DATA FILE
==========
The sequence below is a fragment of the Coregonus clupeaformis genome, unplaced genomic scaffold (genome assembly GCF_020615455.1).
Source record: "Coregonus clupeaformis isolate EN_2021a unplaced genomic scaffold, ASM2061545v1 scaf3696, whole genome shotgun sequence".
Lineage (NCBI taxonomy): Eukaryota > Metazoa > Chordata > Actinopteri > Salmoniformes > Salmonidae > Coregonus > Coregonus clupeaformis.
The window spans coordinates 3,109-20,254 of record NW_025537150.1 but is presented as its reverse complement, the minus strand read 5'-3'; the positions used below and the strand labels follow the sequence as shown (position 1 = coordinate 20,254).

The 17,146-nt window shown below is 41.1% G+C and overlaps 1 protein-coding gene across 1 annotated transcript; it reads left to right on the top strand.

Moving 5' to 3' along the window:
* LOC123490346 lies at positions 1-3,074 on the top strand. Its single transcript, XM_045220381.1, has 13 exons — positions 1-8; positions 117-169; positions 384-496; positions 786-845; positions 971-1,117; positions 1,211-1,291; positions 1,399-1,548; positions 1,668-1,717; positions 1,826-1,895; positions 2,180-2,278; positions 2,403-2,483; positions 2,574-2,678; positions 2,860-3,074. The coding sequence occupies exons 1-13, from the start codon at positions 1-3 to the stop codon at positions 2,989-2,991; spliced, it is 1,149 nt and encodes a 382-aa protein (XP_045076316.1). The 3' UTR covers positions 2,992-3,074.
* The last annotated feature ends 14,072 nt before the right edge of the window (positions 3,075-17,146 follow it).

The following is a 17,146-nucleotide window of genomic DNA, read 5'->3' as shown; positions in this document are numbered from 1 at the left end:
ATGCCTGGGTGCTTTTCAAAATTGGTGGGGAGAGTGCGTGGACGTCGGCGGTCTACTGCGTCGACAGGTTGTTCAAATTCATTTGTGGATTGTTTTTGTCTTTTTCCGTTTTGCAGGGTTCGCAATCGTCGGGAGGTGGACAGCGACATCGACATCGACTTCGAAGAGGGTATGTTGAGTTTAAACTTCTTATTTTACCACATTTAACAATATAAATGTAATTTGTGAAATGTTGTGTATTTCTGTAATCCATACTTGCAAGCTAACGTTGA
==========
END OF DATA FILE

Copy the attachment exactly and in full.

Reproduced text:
The sequence below is a fragment of the Coregonus clupeaformis genome, unplaced genomic scaffold (genome assembly GCF_020615455.1).
Source record: "Coregonus clupeaformis isolate EN_2021a unplaced genomic scaffold, ASM2061545v1 scaf3696, whole genome shotgun sequence".
Lineage (NCBI taxonomy): Eukaryota > Metazoa > Chordata > Actinopteri > Salmoniformes > Salmonidae > Coregonus > Coregonus clupeaformis.
The window spans coordinates 3,109-20,254 of record NW_025537150.1 but is presented as its reverse complement, the minus strand read 5'-3'; the positions used below and the strand labels follow the sequence as shown (position 1 = coordinate 20,254).

The 17,146-nt window shown below is 41.1% G+C and overlaps 1 protein-coding gene across 1 annotated transcript; it reads left to right on the top strand.

Moving 5' to 3' along the window:
* LOC123490346 lies at positions 1-3,074 on the top strand. Its single transcript, XM_045220381.1, has 13 exons — positions 1-8; positions 117-169; positions 384-496; positions 786-845; positions 971-1,117; positions 1,211-1,291; positions 1,399-1,548; positions 1,668-1,717; positions 1,826-1,895; positions 2,180-2,278; positions 2,403-2,483; positions 2,574-2,678; positions 2,860-3,074. The coding sequence occupies exons 1-13, from the start codon at positions 1-3 to the stop codon at positions 2,989-2,991; spliced, it is 1,149 nt and encodes a 382-aa protein (XP_045076316.1). The 3' UTR covers positions 2,992-3,074.
* The last annotated feature ends 14,072 nt before the right edge of the window (positions 3,075-17,146 follow it).

The following is a 17,146-nucleotide window of genomic DNA, read 5'->3' as shown; positions in this document are numbered from 1 at the left end:
ATGCCTGGGTGCTTTTCAAAATTGGTGGGGAGAGTGCGTGGACGTCGGCGGTCTACTGCGTCGACAGGTTGTTCAAATTCATTTGTGGATTGTTTTTGTCTTTTTCCGTTTTGCAGGGTTCGCAATCGTCGGGAGGTGGACAGCGACATCGACATCGACTTCGAAGAGGGTATGTTGAGTTTAAACTTCTTATTTTACCACATTTAACAATATAAATGTAATTTGTGAAATGTTGTGTATTTCTGTAATCCATACTTGCAAGCTAACGTTGA